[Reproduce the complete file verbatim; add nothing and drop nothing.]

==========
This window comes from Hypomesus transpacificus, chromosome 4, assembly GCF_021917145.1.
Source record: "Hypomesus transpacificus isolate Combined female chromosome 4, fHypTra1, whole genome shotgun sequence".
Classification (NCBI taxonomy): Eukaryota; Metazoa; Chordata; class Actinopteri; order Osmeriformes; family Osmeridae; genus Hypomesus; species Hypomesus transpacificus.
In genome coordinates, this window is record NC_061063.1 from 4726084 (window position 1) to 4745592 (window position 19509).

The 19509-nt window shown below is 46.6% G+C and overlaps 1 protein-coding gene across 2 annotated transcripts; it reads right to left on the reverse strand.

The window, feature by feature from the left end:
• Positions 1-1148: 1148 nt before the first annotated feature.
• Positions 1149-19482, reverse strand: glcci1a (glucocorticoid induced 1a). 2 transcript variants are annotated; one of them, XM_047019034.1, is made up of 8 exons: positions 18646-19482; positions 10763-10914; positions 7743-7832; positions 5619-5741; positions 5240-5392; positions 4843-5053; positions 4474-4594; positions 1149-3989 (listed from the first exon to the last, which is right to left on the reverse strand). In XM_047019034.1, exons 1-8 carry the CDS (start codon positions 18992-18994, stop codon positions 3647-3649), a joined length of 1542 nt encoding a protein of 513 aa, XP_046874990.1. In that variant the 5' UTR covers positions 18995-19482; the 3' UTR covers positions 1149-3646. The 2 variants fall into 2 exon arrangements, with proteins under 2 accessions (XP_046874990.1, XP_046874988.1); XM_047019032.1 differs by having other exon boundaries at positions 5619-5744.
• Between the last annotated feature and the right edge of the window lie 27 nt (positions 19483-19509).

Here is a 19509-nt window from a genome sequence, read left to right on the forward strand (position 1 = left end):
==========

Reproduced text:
This window comes from Hypomesus transpacificus, chromosome 4, assembly GCF_021917145.1.
Source record: "Hypomesus transpacificus isolate Combined female chromosome 4, fHypTra1, whole genome shotgun sequence".
Classification (NCBI taxonomy): Eukaryota; Metazoa; Chordata; class Actinopteri; order Osmeriformes; family Osmeridae; genus Hypomesus; species Hypomesus transpacificus.
In genome coordinates, this window is record NC_061063.1 from 4726084 (window position 1) to 4745592 (window position 19509).

The 19509-nt window shown below is 46.6% G+C and overlaps 1 protein-coding gene across 2 annotated transcripts; it reads right to left on the reverse strand.

The window, feature by feature from the left end:
• Positions 1-1148: 1148 nt before the first annotated feature.
• Positions 1149-19482, reverse strand: glcci1a (glucocorticoid induced 1a). 2 transcript variants are annotated; one of them, XM_047019034.1, is made up of 8 exons: positions 18646-19482; positions 10763-10914; positions 7743-7832; positions 5619-5741; positions 5240-5392; positions 4843-5053; positions 4474-4594; positions 1149-3989 (listed from the first exon to the last, which is right to left on the reverse strand). In XM_047019034.1, exons 1-8 carry the CDS (start codon positions 18992-18994, stop codon positions 3647-3649), a joined length of 1542 nt encoding a protein of 513 aa, XP_046874990.1. In that variant the 5' UTR covers positions 18995-19482; the 3' UTR covers positions 1149-3646. The 2 variants fall into 2 exon arrangements, with proteins under 2 accessions (XP_046874990.1, XP_046874988.1); XM_047019032.1 differs by having other exon boundaries at positions 5619-5744.
• Between the last annotated feature and the right edge of the window lie 27 nt (positions 19483-19509).

Here is a 19509-nt window from a genome sequence, read left to right on the forward strand (position 1 = left end):